Sexual conflict inhibits female mate choice for major histocompatibility complex dissimilarity in Chinook salmon
Proceedings of the Royal Society B-Biological Sciences
In many species females prefer major histocompatibility complex (MHC) dissimilar mates, which may improve offspring resistance to pathogens. However, sexual conflict may interfere with female preference when males attempt to mate with all females, regardless of compatibility. Here we used semi-natural spawning channels to examine how mating behaviour and genetic similarity at the MHC class II peptide binding region affected parentage patterns in Chinook salmon (Oncorhynchus tshawytscha). We found that females directed aggression at more MHC-similar males than expected by chance, providing a possible mechanism of female MHC choice in salmon. Males also directed aggression towards MHC-similar females, which was consistent with males harassing unreceptive mates. Males' aggression was positively correlated with their reproductive success, and it appeared to overcome female aversion to mating with MHC-similar males, as females who were the target of high levels of male aggression had lower than expected MHC divergence in their offspring. Indeed, offspring MHC divergence was highest when the sex ratio was female-biased and male harassment was likely to be less intense. These data suggest that male harassment can reduce female effectiveness in selecting MHC-compatible mates, and sexual conflict can thus have an indirect cost to females.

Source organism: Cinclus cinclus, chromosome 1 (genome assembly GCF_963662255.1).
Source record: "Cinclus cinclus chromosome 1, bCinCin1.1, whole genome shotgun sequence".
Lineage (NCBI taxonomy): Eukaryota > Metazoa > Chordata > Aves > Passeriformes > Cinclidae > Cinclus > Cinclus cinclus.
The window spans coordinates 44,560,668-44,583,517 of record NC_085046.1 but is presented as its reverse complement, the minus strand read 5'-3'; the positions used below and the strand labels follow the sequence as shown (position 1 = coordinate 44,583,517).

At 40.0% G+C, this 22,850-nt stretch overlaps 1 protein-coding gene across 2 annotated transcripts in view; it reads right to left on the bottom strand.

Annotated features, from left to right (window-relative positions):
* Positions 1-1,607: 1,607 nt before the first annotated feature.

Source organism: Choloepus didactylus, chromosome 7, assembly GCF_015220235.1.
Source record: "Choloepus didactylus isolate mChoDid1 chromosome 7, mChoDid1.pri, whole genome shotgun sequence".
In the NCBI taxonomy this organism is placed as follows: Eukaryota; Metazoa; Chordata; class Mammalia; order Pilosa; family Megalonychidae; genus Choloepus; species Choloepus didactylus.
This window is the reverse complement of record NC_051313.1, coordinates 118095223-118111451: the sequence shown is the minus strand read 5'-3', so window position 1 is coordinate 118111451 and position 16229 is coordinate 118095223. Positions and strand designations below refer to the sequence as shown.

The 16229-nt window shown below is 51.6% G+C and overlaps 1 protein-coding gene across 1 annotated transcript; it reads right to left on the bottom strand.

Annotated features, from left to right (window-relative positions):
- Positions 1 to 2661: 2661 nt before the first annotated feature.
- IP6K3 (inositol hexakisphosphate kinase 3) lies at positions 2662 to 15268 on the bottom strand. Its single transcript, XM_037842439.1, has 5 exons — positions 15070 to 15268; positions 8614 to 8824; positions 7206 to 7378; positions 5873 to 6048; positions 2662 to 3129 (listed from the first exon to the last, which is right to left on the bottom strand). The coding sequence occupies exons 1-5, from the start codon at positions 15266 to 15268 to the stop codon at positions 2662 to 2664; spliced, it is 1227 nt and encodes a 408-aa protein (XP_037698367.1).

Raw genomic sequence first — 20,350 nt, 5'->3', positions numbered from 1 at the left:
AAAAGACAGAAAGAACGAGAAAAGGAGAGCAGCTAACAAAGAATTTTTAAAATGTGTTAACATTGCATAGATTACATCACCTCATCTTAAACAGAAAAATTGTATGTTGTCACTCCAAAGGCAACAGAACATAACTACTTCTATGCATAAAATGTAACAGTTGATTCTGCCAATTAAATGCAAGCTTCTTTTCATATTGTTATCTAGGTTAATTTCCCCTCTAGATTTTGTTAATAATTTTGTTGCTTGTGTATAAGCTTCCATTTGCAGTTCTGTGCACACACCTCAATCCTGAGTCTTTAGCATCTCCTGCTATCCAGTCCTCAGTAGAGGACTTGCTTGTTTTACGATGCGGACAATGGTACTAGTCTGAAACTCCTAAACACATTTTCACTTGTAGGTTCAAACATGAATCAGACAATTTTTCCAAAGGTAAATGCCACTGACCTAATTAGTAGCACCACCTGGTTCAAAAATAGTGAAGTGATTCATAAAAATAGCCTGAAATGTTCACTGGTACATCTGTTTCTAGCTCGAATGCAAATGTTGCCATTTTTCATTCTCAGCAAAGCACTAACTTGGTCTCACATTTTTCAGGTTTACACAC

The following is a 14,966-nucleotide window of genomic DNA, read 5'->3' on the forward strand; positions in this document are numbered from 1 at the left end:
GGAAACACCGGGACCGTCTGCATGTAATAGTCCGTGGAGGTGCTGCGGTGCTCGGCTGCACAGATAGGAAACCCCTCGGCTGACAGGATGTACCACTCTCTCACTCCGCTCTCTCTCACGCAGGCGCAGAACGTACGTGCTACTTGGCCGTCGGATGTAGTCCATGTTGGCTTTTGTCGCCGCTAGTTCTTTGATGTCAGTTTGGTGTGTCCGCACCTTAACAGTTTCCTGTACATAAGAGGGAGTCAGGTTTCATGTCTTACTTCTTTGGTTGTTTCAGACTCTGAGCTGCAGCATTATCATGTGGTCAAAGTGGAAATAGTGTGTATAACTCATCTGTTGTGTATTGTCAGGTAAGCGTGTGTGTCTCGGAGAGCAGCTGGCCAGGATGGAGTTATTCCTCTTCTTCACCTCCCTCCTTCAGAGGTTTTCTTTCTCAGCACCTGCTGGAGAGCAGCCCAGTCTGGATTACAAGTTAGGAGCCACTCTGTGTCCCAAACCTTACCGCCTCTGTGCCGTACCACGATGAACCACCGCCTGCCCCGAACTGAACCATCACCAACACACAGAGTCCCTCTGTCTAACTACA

Garner, Shawn R.; Bortoluzzi, Romina N.; Heath, Daniel D.; and Neff, Bryan D.. (2010). Sexual conflict inhibits female mate choice for major histocompatibility complex dissimilarity in Chinook salmon. Proceedings of the Royal Society B-Biological Sciences, 277 (1683), 885-894.